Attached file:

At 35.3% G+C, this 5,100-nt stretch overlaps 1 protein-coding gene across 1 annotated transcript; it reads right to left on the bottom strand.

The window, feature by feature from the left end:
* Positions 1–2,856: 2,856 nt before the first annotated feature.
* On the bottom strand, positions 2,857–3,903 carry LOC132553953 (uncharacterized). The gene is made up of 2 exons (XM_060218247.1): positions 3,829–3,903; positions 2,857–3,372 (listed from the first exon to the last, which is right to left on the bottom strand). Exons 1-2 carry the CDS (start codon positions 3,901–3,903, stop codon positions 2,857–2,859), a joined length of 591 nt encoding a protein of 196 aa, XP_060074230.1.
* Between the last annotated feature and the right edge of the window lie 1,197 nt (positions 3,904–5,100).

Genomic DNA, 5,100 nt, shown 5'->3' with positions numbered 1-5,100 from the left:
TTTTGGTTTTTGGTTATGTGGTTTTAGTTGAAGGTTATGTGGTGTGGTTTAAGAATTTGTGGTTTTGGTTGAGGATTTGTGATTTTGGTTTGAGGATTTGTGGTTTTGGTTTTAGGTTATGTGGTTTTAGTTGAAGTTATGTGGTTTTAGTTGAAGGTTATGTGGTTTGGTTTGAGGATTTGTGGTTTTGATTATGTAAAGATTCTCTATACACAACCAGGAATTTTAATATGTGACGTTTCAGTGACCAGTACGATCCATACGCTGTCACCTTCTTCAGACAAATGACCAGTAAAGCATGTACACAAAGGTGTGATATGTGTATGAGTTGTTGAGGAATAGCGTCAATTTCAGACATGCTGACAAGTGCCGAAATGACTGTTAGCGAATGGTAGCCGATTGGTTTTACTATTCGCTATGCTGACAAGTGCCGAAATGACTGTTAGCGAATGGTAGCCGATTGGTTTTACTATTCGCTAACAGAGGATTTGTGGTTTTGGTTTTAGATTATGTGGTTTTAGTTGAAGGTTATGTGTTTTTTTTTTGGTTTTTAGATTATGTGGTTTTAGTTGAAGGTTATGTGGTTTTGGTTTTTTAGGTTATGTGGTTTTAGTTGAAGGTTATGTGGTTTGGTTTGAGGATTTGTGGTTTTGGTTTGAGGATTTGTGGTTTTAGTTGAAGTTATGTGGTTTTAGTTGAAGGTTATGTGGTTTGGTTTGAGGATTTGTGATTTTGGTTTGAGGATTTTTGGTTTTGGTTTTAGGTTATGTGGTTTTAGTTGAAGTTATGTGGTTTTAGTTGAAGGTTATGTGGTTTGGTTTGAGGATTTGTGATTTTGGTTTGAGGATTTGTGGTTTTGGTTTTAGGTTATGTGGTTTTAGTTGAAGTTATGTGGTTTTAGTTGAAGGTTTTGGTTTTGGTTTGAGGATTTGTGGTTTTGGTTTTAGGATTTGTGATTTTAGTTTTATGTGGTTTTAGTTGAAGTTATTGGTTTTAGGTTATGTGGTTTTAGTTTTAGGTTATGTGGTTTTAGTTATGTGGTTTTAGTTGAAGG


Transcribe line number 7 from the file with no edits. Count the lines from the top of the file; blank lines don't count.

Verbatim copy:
TTTTGGTTTTTGGTTATGTGGTTTTAGTTGAAGGTTATGTGGTGTGGTTTAAGAATTTGTGGTTTTGGTTGAGGATTTGTGATTTTGGTTTGAGGATTTGTGGTTTTGGTTTTAGGTTATGTGGTTTTAGTTGAAGTTATGTGGTTTTAGTTGAAGGTTATGTGGTTTGGTTTGAGGATTTGTGGTTTTGATTATGTAAAGATTCTCTATACACAACCAGGAATTTTAATATGTGACGTTTCAGTGACCAGTACGATCCATACGCTGTCACCTTCTTCAGACAAATGACCAGTAAAGCATGTACACAAAGGTGTGATATGTGTATGAGTTGTTGAGGAATAGCGTCAATTTCAGACATGCTGACAAGTGCCGAAATGACTGTTAGCGAATGGTAGCCGATTGGTTTTACTATTCGCTATGCTGACAAGTGCCGAAATGACTGTTAGCGAATGGTAGCCGATTGGTTTTACTATTCGCTAACAGAGGATTTGTGGTTTTGGTTTTAGATTATGTGGTTTTAGTTGAAGGTTATGTGTTTTTTTTTTGGTTTTTAGATTATGTGGTTTTAGTTGAAGGTTATGTGGTTTTGGTTTTTTAGGTTATGTGGTTTTAGTTGAAGGTTATGTGGTTTGGTTTGAGGATTTGTGGTTTTGGTTTGAGGATTTGTGGTTTTAGTTGAAGTTATGTGGTTTTAGTTGAAGGTTATGTGGTTTGGTTTGAGGATTTGTGATTTTGGTTTGAGGATTTTTGGTTTTGGTTTTAGGTTATGTGGTTTTAGTTGAAGTTATGTGGTTTTAGTTGAAGGTTATGTGGTTTGGTTTGAGGATTTGTGATTTTGGTTTGAGGATTTGTGGTTTTGGTTTTAGGTTATGTGGTTTTAGTTGAAGTTATGTGGTTTTAGTTGAAGGTTTTGGTTTTGGTTTGAGGATTTGTGGTTTTGGTTTTAGGATTTGTGATTTTAGTTTTATGTGGTTTTAGTTGAAGTTATTGGTTTTAGGTTATGTGGTTTTAGTTTTAGGTTATGTGGTTTTAGTTATGTGGTTTTAGTTGAAGG